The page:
2. Infrastructure and operations: How will private wireless connectivity change our security operations? Do we have the right threat models? Can our current security systems handle the challenges presented by distributed computing and storage of grid data? Can they fulfill adaptive security requirements across the grid? Are we ready to manage the new ecosystem’s built-in security infrastructure?
  3. Human resources: Do we have the cybersecurity skills we need to manage the challenges of the security transformation? Do we need to expand our security team to handle the additional tasks? Can we ensure the appropriate security awareness throughout our organization?    

The best way for utilities to start addressing these concerns is to work with a mission-critical communication security expert to conduct a comprehensive assessment of their current security posture. This will help them identify the investments and upgrades they need to provide effective protection for an agile grid. Based on the result of the assessment, a utility can choose to make the necessary upgrades on its own or turn to a managed security service provider (MSSP) for help.

Why work with an MSSP?

MSSPs have security operations centers (SOCs) that use the latest AI- and machine learning-powered security toolsets. These tools are essential for achieving the economy of scale that utilities need for next-generation grids. They can handle repetitive or well-known threats through automation and allow the MSSP’s security analysts to focus on critical incidents and zero-day exploits.

An MSSP will ensure the best possible business results by applying best practices it has developed in completing complex customer projects. It will use these practices to help align a utility’s security posture – including factors such as security for mission-critical communication, security compliance and security architecture – with an ideal reference base. The MSSP’s security analysts will support the utility with a deep understanding of the security implications of mission-critical wireless and wireline communication ecosystems, as well as generic IT security competence.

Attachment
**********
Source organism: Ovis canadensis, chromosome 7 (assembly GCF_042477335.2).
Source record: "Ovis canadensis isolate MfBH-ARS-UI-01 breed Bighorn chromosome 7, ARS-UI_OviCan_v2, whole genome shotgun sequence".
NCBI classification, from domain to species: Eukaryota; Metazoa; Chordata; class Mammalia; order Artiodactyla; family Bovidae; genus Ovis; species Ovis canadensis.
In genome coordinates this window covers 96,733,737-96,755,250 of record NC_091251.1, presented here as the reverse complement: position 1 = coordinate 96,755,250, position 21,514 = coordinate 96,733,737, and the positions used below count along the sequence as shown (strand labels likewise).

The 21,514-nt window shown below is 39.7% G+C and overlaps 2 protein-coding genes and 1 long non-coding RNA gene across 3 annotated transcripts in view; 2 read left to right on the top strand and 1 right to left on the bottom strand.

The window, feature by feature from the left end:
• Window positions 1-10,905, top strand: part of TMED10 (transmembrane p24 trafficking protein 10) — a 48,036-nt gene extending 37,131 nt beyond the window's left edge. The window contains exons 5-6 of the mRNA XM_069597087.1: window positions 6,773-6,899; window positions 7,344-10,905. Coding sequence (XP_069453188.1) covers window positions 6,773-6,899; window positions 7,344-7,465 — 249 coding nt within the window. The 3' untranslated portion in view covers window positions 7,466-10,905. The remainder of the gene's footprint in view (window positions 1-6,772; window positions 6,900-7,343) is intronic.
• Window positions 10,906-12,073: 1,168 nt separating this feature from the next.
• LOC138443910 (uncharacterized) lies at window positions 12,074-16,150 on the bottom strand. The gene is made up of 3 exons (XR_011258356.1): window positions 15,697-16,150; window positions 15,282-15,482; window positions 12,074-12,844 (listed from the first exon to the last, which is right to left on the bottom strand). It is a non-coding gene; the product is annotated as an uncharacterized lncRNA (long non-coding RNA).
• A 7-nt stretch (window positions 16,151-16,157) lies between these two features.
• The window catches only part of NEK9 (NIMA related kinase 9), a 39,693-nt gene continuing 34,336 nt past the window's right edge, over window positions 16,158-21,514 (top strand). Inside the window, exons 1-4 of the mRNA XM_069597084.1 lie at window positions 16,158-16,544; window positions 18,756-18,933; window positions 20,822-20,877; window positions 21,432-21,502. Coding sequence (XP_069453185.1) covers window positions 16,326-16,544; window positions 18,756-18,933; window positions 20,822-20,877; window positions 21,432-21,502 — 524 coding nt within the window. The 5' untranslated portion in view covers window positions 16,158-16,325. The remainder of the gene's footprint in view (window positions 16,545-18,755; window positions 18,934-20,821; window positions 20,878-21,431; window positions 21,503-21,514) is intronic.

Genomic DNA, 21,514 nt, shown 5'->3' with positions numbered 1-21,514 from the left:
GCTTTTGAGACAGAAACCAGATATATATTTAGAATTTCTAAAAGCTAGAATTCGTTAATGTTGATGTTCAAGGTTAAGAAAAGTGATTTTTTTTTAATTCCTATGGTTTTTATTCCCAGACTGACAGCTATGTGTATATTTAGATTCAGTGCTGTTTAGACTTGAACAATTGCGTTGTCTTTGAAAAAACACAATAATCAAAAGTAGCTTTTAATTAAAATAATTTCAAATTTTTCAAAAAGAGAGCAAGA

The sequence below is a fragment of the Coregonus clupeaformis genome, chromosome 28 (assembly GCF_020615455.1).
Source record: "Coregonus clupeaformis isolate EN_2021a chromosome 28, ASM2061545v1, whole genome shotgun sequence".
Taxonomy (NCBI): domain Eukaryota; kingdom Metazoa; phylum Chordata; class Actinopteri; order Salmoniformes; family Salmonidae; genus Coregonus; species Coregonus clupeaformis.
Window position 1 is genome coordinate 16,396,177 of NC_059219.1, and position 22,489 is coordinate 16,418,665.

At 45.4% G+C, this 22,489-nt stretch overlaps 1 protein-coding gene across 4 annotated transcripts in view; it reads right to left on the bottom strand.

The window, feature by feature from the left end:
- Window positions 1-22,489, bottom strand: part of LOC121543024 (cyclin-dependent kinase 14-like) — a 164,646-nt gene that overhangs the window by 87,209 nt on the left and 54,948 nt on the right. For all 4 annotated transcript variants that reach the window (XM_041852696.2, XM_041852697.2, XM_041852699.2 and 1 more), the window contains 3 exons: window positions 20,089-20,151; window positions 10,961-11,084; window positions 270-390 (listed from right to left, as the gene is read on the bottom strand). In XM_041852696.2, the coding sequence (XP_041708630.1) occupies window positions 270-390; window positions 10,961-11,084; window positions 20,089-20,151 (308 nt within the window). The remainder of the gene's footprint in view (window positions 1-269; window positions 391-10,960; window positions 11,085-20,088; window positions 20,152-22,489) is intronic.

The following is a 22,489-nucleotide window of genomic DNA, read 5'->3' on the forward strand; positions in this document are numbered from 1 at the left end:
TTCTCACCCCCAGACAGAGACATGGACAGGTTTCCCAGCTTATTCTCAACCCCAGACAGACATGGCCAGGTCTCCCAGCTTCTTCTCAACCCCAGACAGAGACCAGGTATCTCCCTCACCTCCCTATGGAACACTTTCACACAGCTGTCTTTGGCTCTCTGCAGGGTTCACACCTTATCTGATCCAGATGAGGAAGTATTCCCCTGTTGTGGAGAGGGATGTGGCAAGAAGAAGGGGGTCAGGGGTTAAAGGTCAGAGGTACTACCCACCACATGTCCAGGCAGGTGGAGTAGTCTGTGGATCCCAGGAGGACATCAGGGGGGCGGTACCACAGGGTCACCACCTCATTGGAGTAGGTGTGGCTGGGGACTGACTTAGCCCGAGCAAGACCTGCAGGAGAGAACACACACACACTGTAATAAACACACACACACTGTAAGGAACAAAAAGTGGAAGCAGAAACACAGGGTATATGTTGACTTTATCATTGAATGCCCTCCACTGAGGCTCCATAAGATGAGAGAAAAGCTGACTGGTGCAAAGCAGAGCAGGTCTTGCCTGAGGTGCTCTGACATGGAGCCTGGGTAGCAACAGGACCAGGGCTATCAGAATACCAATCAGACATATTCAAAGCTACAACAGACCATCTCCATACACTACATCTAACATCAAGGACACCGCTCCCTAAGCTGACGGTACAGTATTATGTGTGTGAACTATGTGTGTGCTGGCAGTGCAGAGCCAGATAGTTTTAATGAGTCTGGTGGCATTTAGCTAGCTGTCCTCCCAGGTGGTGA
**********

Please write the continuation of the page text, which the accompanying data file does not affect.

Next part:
By combining automation, best practices and experience, an MSSP can help power utilities optimize people, processes and technology from end to end to achieve the right security posture for the private wireless-connected grid.  

Visit our website to learn how our managed security services can help you keep your grid safe from cyberattacks 24/7.

Share your thoughts on this topic by joining the Twitter discussion with @nokiaindustries using #COVID19.

Tamás Bischof

About Tamás Bischof

Tamás works in Nokia’s Global Services marketing team responsible for Managed Security Services – the company’s E2E security solution. When not helping customers discover the benefits of reliable security solutions, Tamás is an avid sport fan, regularly visiting football pitches, tennis and squash courts as both a hobby player and a spectator.

Tweet me at @BischofTamas